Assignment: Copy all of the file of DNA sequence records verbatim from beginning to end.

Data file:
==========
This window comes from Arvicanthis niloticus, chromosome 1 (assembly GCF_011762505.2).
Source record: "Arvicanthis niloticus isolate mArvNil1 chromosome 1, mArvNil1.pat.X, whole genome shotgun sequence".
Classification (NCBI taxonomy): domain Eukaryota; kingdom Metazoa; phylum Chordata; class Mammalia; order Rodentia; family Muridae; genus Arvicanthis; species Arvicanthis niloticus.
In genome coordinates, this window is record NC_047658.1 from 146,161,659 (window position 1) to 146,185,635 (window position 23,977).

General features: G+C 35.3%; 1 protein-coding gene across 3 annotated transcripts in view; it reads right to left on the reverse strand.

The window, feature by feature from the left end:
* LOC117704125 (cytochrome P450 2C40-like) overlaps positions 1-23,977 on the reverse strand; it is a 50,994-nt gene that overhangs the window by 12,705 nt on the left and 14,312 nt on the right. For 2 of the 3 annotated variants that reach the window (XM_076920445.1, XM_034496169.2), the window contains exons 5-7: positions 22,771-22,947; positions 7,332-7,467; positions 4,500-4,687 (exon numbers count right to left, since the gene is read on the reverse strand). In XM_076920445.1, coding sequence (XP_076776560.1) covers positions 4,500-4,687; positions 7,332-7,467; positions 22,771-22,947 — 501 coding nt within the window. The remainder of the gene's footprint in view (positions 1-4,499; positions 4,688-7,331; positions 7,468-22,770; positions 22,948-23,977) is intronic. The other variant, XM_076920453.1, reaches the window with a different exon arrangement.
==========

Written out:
This window comes from Arvicanthis niloticus, chromosome 1 (assembly GCF_011762505.2).
Source record: "Arvicanthis niloticus isolate mArvNil1 chromosome 1, mArvNil1.pat.X, whole genome shotgun sequence".
Classification (NCBI taxonomy): domain Eukaryota; kingdom Metazoa; phylum Chordata; class Mammalia; order Rodentia; family Muridae; genus Arvicanthis; species Arvicanthis niloticus.
In genome coordinates, this window is record NC_047658.1 from 146,161,659 (window position 1) to 146,185,635 (window position 23,977).

General features: G+C 35.3%; 1 protein-coding gene across 3 annotated transcripts in view; it reads right to left on the reverse strand.

The window, feature by feature from the left end:
* LOC117704125 (cytochrome P450 2C40-like) overlaps positions 1-23,977 on the reverse strand; it is a 50,994-nt gene that overhangs the window by 12,705 nt on the left and 14,312 nt on the right. For 2 of the 3 annotated variants that reach the window (XM_076920445.1, XM_034496169.2), the window contains exons 5-7: positions 22,771-22,947; positions 7,332-7,467; positions 4,500-4,687 (exon numbers count right to left, since the gene is read on the reverse strand). In XM_076920445.1, coding sequence (XP_076776560.1) covers positions 4,500-4,687; positions 7,332-7,467; positions 22,771-22,947 — 501 coding nt within the window. The remainder of the gene's footprint in view (positions 1-4,499; positions 4,688-7,331; positions 7,468-22,770; positions 22,948-23,977) is intronic. The other variant, XM_076920453.1, reaches the window with a different exon arrangement.